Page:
Sharing ideas on when and how to resume elective surgeries

As health systems gain confidence in their ability to manage ongoing COVID-19 infections, leaders have begun planning for “reopening”, bringing back patients in need of non-emergent procedures and in-person care. Given that health systems are navigating a host of complex decisions, we hosted a Gist Healthcare all-member convening this week, in which leaders from ten member systems assembled via Zoom (which miraculously stayed stable for the full conversation), and shared ideas around the operational processes, patient recruitment and financial impact of restarting elective surgeries. Across the country, regulatory and public health guidance is vague, and often conflicting between state and local authorities, leaving providers to decide when to begin. But with doctors reticent to further delay interventions for serious conditions like cancer and heart disease, the numbers of “elective but not optional” postponed cases are growing. All participants expressed both a rising need and sense of readiness to restart. Supplies of necessary PPE are solid, but testing supplies remained a concern. To ensure staff safety, most systems plan to test every patient for COVID-19 prior to surgery, with one system also requiring ten days of documented temperature checks, given concerns about testing accuracy.

To plan for capacity needs, systems are trying to estimate how much demand will return, and how quickly. There was consensus that not all cancelled patients will return: a likely best-case scenario is that 80 to 90 percent will come back. But concerns remain about the financial impact of rising rates of unemployment on coverage and patients’ ability to pay: “If 90 percent of the cases return, we’ll be lucky if they bring 80 percent of the margin,” shared one chief strategy officer. Systems are planning for extended hours, with operating rooms running evenings and weekends to account for slower throughput, given enhanced safety procedures and changes in staffing. But leaders hope that the reboot will provide the opportunity for a broader examination of block scheduling processes, and a chance to reset relationships with surgeons, leading to improved operations in the long-term. We were reminded of the power of sharing ideas as systems navigate completely uncharted waters, and we were humbled by the effort and care all were taking in ensuring the safety of patients and staff as they resume this critical and complicated work.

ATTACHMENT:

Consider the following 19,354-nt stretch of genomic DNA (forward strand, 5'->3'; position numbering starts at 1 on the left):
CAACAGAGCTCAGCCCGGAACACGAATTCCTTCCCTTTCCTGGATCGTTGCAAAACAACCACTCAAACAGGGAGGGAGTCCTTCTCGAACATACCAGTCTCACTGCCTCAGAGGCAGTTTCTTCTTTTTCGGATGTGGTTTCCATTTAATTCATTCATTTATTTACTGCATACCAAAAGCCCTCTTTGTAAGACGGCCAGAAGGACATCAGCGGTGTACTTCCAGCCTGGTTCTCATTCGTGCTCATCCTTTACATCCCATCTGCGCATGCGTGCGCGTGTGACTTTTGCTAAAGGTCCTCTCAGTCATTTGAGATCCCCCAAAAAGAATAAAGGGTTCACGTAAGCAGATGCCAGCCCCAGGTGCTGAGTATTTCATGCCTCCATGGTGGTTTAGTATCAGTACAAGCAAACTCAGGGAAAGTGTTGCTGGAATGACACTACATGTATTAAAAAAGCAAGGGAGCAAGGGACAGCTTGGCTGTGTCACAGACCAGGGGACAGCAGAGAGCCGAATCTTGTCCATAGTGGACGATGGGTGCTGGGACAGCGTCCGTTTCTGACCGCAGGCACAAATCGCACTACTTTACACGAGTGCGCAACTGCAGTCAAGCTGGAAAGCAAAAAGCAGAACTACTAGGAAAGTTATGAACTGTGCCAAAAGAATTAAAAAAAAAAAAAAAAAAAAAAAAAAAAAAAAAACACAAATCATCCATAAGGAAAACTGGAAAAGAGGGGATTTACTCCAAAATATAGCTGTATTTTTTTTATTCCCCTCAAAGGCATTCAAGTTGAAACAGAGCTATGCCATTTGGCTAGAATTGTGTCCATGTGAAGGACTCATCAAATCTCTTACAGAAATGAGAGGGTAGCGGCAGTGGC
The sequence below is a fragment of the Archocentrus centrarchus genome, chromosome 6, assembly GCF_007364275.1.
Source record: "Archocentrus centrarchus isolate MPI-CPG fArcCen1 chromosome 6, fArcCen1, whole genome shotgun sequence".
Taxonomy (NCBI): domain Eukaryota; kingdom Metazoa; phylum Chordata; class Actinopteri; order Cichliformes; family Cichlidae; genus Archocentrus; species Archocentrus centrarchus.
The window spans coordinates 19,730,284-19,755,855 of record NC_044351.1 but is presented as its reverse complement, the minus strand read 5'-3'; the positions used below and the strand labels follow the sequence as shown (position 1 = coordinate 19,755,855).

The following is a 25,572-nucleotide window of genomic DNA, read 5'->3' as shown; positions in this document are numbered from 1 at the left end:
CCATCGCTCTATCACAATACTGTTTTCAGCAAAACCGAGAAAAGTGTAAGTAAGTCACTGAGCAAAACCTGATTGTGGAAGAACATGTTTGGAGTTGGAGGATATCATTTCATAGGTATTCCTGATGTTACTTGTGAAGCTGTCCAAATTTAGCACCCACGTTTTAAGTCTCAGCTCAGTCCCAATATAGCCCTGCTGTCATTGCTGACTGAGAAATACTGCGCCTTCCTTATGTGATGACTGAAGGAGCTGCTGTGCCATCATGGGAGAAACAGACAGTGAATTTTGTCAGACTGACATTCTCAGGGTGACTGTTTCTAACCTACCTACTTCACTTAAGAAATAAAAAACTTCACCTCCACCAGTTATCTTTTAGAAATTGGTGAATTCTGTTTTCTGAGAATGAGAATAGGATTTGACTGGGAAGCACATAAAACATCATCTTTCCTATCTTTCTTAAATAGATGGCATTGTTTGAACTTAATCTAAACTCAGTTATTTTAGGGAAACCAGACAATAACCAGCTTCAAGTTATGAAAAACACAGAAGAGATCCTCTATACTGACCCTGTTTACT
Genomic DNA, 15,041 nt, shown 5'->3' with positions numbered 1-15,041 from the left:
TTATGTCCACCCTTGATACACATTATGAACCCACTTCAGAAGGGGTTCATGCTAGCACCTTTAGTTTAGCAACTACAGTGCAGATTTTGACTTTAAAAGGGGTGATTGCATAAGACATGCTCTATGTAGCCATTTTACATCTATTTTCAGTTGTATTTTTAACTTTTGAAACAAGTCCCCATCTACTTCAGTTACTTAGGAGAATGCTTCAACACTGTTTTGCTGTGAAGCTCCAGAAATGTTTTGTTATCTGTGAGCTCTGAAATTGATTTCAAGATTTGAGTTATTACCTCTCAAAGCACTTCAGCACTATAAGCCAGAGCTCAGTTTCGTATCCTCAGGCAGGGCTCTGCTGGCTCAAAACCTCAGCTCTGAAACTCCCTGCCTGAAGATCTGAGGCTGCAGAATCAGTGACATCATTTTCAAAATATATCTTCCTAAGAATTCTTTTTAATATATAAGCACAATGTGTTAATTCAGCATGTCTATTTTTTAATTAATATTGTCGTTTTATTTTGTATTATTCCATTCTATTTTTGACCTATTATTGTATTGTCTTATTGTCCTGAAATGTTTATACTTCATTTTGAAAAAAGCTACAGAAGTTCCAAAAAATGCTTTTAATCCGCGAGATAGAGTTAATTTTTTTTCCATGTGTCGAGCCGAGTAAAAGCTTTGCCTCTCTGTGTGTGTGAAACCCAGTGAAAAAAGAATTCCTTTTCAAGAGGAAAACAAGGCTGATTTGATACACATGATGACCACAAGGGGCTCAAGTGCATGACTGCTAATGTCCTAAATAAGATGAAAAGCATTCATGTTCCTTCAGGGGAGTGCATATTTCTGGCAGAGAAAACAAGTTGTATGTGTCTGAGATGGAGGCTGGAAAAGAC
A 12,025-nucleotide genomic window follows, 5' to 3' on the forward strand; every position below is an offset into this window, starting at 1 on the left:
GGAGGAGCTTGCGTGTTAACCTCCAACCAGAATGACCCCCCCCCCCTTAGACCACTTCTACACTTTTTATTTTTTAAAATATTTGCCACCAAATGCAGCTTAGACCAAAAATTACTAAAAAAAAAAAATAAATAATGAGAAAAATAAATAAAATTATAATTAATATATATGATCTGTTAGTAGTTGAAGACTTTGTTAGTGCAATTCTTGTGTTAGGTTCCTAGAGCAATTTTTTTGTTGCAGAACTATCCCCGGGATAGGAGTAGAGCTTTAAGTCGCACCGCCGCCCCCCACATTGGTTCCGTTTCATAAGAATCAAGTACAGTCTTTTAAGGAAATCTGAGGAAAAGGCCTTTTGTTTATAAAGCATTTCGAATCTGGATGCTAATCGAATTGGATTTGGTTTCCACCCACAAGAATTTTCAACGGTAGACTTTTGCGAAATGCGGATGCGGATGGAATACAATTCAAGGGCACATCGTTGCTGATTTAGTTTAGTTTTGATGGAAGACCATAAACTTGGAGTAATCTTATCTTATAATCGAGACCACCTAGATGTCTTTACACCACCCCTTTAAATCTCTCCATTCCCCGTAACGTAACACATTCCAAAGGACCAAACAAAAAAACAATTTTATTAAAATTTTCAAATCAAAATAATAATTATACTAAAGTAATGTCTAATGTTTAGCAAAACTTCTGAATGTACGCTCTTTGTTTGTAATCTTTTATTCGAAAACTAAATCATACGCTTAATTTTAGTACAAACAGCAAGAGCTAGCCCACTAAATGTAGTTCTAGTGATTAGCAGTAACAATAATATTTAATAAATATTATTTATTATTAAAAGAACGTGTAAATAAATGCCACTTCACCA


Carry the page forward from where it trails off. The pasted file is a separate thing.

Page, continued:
“I’ll take my chances with breast cancer”